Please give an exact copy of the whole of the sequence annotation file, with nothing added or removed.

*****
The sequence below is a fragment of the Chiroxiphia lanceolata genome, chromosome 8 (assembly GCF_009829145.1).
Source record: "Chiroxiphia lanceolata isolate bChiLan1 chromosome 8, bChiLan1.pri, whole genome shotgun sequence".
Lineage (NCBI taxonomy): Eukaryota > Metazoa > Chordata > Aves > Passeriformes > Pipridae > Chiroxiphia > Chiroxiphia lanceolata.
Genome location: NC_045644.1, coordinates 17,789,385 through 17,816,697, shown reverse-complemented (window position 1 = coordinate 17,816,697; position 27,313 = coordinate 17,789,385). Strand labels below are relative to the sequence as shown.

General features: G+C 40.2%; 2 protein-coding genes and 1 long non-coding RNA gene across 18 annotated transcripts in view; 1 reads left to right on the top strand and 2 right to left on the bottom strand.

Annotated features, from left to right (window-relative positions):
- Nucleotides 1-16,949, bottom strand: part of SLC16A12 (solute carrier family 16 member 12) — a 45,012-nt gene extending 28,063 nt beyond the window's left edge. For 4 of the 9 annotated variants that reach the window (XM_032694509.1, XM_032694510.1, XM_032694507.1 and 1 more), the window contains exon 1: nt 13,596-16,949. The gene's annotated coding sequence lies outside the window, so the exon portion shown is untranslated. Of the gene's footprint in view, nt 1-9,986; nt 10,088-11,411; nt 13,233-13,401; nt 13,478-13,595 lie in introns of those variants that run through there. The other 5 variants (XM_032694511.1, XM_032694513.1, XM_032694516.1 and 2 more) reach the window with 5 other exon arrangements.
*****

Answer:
The sequence below is a fragment of the Chiroxiphia lanceolata genome, chromosome 8 (assembly GCF_009829145.1).
Source record: "Chiroxiphia lanceolata isolate bChiLan1 chromosome 8, bChiLan1.pri, whole genome shotgun sequence".
Lineage (NCBI taxonomy): Eukaryota > Metazoa > Chordata > Aves > Passeriformes > Pipridae > Chiroxiphia > Chiroxiphia lanceolata.
Genome location: NC_045644.1, coordinates 17,789,385 through 17,816,697, shown reverse-complemented (window position 1 = coordinate 17,816,697; position 27,313 = coordinate 17,789,385). Strand labels below are relative to the sequence as shown.

General features: G+C 40.2%; 2 protein-coding genes and 1 long non-coding RNA gene across 18 annotated transcripts in view; 1 reads left to right on the top strand and 2 right to left on the bottom strand.

Annotated features, from left to right (window-relative positions):
- Nucleotides 1-16,949, bottom strand: part of SLC16A12 (solute carrier family 16 member 12) — a 45,012-nt gene extending 28,063 nt beyond the window's left edge. For 4 of the 9 annotated variants that reach the window (XM_032694509.1, XM_032694510.1, XM_032694507.1 and 1 more), the window contains exon 1: nt 13,596-16,949. The gene's annotated coding sequence lies outside the window, so the exon portion shown is untranslated. Of the gene's footprint in view, nt 1-9,986; nt 10,088-11,411; nt 13,233-13,401; nt 13,478-13,595 lie in introns of those variants that run through there. The other 5 variants (XM_032694511.1, XM_032694513.1, XM_032694516.1 and 2 more) reach the window with 5 other exon arrangements.